January 2, 2009 Friday

Pain will 'ease after 1st quarter'

Analysts predict rally in 'oversold' market as Asia is in strong shape

By Alvin Foo, Markets Correspondent

THE bad news according to stock market experts as they peer into their crystal balls to size up 2009: Singapore will suffer severe economic pain in the first quarter.

The good news, however, is that the pain should start to ease after that.

These experts speak about corporate earnings contractions and further job cuts - both seen as inevitable - but they also refer more optimistically to the recovery that will surely follow.

They say that after the harsh pain of the first quarter, a market rally could kick in as early as the second half of the year.

In fact, one research house is calling the early part of this year the 'darkest hour before dawn'.

The analysts say the local bourse is unlikely to repeat the severe slump seen during the Asian financial crisis 10 years ago, due to stronger corporate and household balance sheets and lower interest rates.

Based on past recessions, stock markets typically bottom out as the economy sees its first sharp economic contraction quarter, which is tipped to hit Singapore in the first quarter.

Says DBS Vickers: 'The market is oversold, and poised for a rebound on cheap valuations.'

UOB Kay Hian notes: 'The market will likely trough in the first quarter of 2009. Thus, sharp market dips during this period would be good opportunities to accumulate stocks.'

Last year, the Straits Times Index closed almost 50per cent down at 1,761.56 points.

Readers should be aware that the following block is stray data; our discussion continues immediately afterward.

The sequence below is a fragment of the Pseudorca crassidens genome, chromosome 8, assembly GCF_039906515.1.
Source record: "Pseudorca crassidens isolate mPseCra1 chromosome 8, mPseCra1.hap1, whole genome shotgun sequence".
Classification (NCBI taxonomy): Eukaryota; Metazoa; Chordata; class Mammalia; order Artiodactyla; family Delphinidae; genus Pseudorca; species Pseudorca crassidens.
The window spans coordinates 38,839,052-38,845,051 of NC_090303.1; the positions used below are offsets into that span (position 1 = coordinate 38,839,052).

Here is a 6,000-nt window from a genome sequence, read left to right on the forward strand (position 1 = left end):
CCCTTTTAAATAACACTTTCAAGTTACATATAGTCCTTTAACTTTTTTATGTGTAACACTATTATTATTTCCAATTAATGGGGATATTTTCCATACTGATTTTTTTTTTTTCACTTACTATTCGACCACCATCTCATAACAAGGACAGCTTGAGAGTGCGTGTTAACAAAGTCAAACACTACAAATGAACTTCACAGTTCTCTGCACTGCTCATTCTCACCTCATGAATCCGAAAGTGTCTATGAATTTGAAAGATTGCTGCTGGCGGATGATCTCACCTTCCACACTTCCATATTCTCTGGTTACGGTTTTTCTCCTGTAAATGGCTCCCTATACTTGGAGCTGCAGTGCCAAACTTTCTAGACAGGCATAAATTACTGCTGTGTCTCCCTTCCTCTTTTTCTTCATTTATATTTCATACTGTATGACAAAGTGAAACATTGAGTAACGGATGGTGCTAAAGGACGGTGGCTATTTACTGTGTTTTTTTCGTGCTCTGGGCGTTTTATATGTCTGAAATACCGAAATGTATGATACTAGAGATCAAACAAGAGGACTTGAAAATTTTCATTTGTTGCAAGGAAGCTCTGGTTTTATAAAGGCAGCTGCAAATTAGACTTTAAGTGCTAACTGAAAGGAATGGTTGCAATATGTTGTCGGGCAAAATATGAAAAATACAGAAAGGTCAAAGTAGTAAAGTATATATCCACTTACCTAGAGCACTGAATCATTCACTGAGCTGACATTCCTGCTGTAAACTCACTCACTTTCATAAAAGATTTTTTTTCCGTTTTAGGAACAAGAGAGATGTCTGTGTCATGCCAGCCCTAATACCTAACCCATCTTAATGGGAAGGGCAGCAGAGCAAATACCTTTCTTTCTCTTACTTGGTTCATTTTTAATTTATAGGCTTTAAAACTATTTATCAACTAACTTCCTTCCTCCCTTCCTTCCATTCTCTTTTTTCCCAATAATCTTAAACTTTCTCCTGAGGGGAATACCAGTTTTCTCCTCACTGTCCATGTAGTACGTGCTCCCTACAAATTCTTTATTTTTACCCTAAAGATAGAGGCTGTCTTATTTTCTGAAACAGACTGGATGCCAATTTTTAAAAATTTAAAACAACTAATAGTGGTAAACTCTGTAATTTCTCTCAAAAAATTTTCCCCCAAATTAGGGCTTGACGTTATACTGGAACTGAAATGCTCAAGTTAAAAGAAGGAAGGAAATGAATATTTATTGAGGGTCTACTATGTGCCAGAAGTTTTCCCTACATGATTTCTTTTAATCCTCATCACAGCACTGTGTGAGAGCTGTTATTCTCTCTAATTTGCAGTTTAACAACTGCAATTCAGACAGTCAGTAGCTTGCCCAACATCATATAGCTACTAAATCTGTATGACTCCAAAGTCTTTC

Two key events in the coming weeks will be keenly watched for their potential to sow the seeds of recovery - US President-elect Barack Obama's massive stimulus package and Singapore's Budget.

Regionally, the aggressive policy responses from Asian governments are set to spur recovery.

As Macquarie Research notes: 'Interest rates are falling quickly, other monetary instruments are being used, currencies are depreciating, and fiscal policy is out in force.'

Asia is in stronger shape than other parts of the globe as it is not at the epicentre of the crisis.

Mr Jan Lambregts, Rabobank International's head of research for Asia, says: 'The Asian financial sector was never at the forefront of the innovative investment products that have wreaked so much havoc in the US and Eurozone financial sectors since mid-2007, and is therefore in relatively robust shape.'

But the prospect of more job losses here will mean more economic pain is likely before Singapore begins to see light at the end of the recession tunnel.

'The Singapore market could get worse before it gets better as we expect more job cuts in the first quarter of 2009,' says OCBC Investment Research.

And as consumers cut back on spending and businesses find orders slumping, corporate Singapore's bottom lines are bound to be hit.

The general market view is that earnings will shrink by at least 4per cent in the year ahead.

According to UOB Kay Hian, sectors which are forecast to see large earnings per share contractions this year are shipping, plantation, finance, aviation and supply chain.

It notes: 'The shipping, supply chain and plantation sectors will be hurt by lower shipping freight rates and commodity prices, given the collapse of the commodity sector.

'The finance sector's earnings will be lower because of higher provisions, while the aviation sector will be affected by lower yields.'

The broker tips land transport, technology and China plays as sectors which should see earnings growth.

So what should investors do?

OCBC Investment Research says: 'While a full market recovery will take a while, we believe that equities still offer a good long-term bet, especially blue chips.

'We are still advocating a strategy of diversified stock holdings favouring the defensive blue chips in view of current volatile market conditions.'

Analysts predict the STI will see a recovery this year.

UOB Kay Hian says its technical analysis suggests that the STI 'could head towards the 2,100-2,200 level'.

Adds DBS Vickers: 'We expect the STI to trade within a band of 1,250 to 2,100 as it base-builds towards a more convincing recovery in 2010.'

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